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the reefs themselves rise up like huge and circles sometimes of many miles in submarine walls from depths hitherto diameter, with a central lagoon of ununfathomable. A frequent depth found occupied water, and a scattered margin just immediately outside the breakers, of little islets formed from the old as close as a boat dare venture, is one sand-banks. bundred and twenty fathoms, or seven In the great archipelago of the Rahundred and twenty feet, while lines dack and Ralick islands (or the Mar. of three hundred fathoms (eighteen shal islands, as they are sometimes hundred feet) and more have been let called), extending over a space of four down from a ship at a little greater or five hundred miles, not a stone or distance, without being able to reach fragment of a rock is to be seen other the bottom. The explanation of this than coral; all the old lands, with their apparent difficulty is found in the de- bard rocks, have disappeared beneath pression of the sea-bed. Wherever the sea; and so valuable are even the such reefs are now found land once sinallest pebbles of hard rock, that existed, with shores on which the coral whenever a drift tree is thrown ashore animals settled in their favourite depths on one of the islands, its roots are inand localities. They grew and flou- stantly searched, and any little stones rished there, and laid the foundations of that are entangled therein are carried a reef. The land then became affected to the chi as “ droits belonging to by one of those great chronic move- the crown." ments which are so slow and gradual The aspect of these “ atolls," as they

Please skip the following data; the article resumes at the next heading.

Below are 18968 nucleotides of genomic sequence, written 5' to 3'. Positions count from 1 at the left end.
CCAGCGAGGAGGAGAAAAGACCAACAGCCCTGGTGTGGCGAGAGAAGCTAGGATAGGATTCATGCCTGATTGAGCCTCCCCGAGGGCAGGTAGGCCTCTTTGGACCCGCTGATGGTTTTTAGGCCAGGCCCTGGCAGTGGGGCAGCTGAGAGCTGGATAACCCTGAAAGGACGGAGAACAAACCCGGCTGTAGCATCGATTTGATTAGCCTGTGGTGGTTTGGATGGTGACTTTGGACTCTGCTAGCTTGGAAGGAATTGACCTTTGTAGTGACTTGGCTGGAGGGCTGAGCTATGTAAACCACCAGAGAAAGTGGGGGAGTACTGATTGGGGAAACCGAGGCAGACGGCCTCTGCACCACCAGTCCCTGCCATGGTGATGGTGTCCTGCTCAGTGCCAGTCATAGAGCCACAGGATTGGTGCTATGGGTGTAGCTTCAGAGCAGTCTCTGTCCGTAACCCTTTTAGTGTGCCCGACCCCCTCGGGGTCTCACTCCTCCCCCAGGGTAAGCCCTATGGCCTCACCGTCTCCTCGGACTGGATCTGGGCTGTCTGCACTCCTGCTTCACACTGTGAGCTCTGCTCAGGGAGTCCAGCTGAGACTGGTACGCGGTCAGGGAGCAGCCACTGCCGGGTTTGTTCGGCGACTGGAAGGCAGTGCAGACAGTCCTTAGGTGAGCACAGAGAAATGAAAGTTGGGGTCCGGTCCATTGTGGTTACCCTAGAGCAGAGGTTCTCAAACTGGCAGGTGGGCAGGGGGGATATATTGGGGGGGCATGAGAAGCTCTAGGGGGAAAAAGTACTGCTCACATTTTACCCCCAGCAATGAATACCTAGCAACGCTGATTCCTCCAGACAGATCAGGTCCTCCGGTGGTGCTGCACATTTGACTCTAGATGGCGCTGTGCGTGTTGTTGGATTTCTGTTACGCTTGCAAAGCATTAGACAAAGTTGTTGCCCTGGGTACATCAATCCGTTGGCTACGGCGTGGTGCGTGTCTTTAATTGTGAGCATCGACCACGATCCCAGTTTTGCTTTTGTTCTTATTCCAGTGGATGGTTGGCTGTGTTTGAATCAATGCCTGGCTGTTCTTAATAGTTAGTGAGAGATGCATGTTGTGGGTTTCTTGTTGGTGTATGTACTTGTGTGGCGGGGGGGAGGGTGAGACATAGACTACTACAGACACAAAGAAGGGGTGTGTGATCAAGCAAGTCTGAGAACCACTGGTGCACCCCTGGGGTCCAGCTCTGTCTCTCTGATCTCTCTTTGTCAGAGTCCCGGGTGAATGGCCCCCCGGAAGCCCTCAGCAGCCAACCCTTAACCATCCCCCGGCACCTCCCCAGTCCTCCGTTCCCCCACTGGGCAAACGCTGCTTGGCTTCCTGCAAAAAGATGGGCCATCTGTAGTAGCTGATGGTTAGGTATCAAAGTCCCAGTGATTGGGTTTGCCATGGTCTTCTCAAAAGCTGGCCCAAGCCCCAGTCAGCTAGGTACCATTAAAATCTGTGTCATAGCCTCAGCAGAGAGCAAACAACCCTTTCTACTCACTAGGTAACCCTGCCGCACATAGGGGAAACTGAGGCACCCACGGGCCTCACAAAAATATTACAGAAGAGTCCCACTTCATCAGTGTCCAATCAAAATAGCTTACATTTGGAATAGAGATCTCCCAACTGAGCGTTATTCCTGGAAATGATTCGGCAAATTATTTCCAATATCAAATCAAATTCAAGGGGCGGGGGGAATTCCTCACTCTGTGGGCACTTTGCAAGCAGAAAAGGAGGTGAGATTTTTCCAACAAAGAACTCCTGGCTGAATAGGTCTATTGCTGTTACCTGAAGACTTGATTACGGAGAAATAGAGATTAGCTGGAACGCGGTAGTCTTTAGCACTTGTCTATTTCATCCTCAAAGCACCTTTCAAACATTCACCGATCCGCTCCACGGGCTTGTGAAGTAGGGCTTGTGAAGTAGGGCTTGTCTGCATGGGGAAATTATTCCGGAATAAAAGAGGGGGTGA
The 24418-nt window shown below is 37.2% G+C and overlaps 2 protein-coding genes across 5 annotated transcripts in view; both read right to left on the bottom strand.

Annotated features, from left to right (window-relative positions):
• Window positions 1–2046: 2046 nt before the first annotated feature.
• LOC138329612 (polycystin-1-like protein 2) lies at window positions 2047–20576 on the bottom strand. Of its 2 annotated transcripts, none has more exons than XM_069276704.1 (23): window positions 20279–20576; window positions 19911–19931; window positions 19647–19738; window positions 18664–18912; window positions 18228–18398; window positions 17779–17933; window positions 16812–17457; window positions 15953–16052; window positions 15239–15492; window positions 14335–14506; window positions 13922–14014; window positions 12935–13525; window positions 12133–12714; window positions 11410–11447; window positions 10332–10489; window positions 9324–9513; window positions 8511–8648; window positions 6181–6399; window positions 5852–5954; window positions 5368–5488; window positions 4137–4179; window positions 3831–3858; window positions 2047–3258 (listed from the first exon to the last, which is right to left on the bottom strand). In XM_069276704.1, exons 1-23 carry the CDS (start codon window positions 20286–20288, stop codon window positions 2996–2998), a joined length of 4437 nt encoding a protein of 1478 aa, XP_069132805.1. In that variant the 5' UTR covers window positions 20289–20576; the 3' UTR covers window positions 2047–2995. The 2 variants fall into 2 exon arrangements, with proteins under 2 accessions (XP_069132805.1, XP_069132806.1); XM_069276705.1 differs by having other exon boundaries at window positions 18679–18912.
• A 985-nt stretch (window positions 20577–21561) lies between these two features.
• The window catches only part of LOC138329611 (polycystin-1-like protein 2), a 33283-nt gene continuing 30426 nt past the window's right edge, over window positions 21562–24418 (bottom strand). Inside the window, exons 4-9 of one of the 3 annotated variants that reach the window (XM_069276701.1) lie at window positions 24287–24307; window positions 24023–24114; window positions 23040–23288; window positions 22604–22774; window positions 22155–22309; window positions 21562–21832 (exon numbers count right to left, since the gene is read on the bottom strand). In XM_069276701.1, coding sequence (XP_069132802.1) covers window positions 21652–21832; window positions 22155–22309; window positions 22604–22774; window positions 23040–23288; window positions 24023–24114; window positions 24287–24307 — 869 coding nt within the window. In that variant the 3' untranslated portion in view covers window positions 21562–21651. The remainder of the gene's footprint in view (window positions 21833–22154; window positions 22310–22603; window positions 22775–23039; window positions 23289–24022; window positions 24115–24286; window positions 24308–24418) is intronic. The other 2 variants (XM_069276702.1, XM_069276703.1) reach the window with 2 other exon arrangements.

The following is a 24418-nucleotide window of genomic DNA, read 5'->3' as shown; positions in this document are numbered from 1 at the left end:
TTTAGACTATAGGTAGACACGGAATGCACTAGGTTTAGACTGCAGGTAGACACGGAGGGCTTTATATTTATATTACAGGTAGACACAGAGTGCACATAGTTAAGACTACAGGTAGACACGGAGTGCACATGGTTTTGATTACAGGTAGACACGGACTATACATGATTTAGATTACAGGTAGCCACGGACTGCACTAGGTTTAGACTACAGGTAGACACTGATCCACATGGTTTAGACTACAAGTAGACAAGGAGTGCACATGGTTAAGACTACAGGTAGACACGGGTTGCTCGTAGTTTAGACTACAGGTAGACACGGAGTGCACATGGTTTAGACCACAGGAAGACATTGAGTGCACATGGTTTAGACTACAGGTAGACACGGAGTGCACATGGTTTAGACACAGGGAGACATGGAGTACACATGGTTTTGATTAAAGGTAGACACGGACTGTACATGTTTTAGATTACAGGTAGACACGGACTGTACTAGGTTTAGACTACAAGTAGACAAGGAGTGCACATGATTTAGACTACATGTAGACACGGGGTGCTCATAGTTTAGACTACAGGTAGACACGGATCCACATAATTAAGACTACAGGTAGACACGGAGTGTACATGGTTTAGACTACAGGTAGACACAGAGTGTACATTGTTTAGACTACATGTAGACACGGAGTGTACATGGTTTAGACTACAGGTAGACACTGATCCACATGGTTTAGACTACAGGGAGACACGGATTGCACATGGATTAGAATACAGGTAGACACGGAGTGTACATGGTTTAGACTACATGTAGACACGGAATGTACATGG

" that men fail to perceive their effects are called, is peculiar. The dark in any one or two generations, and clear blue water of the unfathomable sank slowly beneath the waves — 80 ocean rolls around them, kept in long slowly that the gradual increase of the gentle undulations by the perpetuai solid frames of the polypi was sufficient breath and impulse of the trade-wind. to counteract the movement of depres- This long, lazy swell, meeting suddenly sion so far as they were concerned, and with the obstruction of the steep wall to keep the upper surface of the reef of the reef, lifts itself into vast, wide, still at the level of low water in the continuous ridges of blue water, that, sea. Century after century and thou- rising higher and higher, at last roll sand after thousand of years went by, over, and fall on the outer edge of the and still the sinking of the sea-bed and reef in broad cataracts of foain. One the up-building of the reef went on, great ring of snow-white surf thus entill at length in many instances the virons the whole reef-mass except at original land disappeared altogether the leeward openings, forming a wellfrom sight. The old island lies buried marked boundary between the deep now deep in his coral tomb, the only blue of the ocean and the bright grasssymptom of his former existence being green water of the tranquil and comthe flat slab of coral rock laid horizon- paratively shallow lagoon inside. The tally across his head. Every step and sittie islets on the ring of reef are marevery gradation of this process may gined by beaches of glittering white still be observed in the great Pacific sand, covered with green bushes, and Ocean. Some of the lofty and rugged often crowned by the pliant stem and islands have their margins fringed by gently waving plumes of the graceful, corals which are but now commencing feathery cocoa-palm. The elements to grow only just below the beach; of the scene are few and simple ; yet others that have subsided to a certain is it not only beautiful, but most extent are surrounded by an irregular impressive. The bright contrast of ring of coral reef at some distance from colour seen under a tropical sun, with the present beach, which ring marks the clear deep sky overhead and the the outline of the island as it once ex- few piled-up mountainous and staisted, a channel of water, or lagoon, tionary clouds, looking like towers of running between the outer sea wall woolpacks, which are characteristic of and the margin of the present land, to the Pacific horizon, pleases and satiswhich access is gained from the sea by fies the eye, while the mind cannot fail numerous irregular openings in the to be moved with the contemplation of barrier, or encircling reet; others such wonderful results springing from again occur either singly or in groups the apparently antagonistic, but really and archipelagos, where the coral reefs united, action of the great forces of na. alone are to be seen disposed in ovals ture. The great internal disturbing